Paul de Ruiter

Villa Berkel

Interplay of indoor and outdoor living space

Villa Berkel 1
Villa Berkel 2
Villa Berkel 3
Villa Berkel 4
Villa Berkel s1
Villa Berkel s2 crop
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Villa Berkel is built on a woody site in Veenendaal that was formerly occupied by a bungalow dating from the 1970s. The woods around the site are quite dark, so we needed to design something that let in lots of light. That usually means lots of glass, but that can pose a problem with respect to privacy. So the challenge for us was the reconciliation of two seemingly opposing needs: privacy and daylit space.


Splitting the site in three

Our solution was to split the site into three parallel strips at right angles to the road and assign each a function. The bottom and southernmost strip we reserved for the terrace and garden, the middle strip was to accommodate the villa itself and the northernmost strip would provide access to the house: we would locate the driveway, parking space and entrance here. Splitting the site in this manner meant the parts of the house the residents preferred to keep private would be out of sight.

A home with two zones

We took a similar approach with the floor plan, whose 30-metre length we split in two. We situated the more “public” functions — the entrance, study, kitchen and living room — in the eastern section, which is closest to the street; and assigned the western section (furthest from the street) the more private functions: the television lounge, bedrooms and bathroom. Thus each zone is distinguished by its degree of privacy, with the demarcation between “public” and private served by translucent sliding walls.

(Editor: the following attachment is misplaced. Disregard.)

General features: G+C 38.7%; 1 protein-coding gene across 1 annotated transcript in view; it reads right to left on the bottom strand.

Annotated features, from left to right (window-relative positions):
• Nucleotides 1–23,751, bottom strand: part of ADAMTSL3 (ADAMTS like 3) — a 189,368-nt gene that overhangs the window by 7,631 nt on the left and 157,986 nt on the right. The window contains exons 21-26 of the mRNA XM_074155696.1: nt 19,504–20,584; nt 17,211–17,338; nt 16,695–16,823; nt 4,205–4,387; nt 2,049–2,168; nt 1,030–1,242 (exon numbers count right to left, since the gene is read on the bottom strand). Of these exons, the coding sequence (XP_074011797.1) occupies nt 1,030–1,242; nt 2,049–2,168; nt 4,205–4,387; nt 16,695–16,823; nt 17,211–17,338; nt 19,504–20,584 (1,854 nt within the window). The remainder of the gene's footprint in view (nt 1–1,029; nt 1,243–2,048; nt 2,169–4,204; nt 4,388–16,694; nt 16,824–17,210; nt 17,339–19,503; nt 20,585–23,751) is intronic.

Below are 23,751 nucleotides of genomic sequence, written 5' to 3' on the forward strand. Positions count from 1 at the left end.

Bringing the outdoors indoors

To emphasize the villa’s openness and give its occupants the feeling of living outdoors, we oriented the home towards its garden, which occupies the southern section of the site. Thus, given the glass walls that constitute villa’s south, east and west facades, every room in the house looks out onto its secluded garden. A large wood terrace runs the length of the villa and abuts the garden. This terrace is partly covered by a wood awning and supported by tapered steel brackets, a construction that allows it to function as an outdoor room. Owing to the brackets, the structure appears to hover a few inches above ground. Ponds at either end of the villa reinforce this illusion of hovering in space. The entire construction is thus imbued with an air of lightness.

Project details


Location Sandenburg 7, Veenendaal (The Netherlands)
Gross floor area 277 m²
Project description Loft-like villa in the woods
Start design January 2003
Start of construction September 2004
Project completion April 2005


Client Private
Project architect Paul de Ruiter
Project team Sander van Veen, Helga Traksel
Interior Paul de Ruiter Architects
Construction consultant Van Kessel & Janssen
Contractor Bouwbedrijf Valleibouw
Photography Pieter Kers

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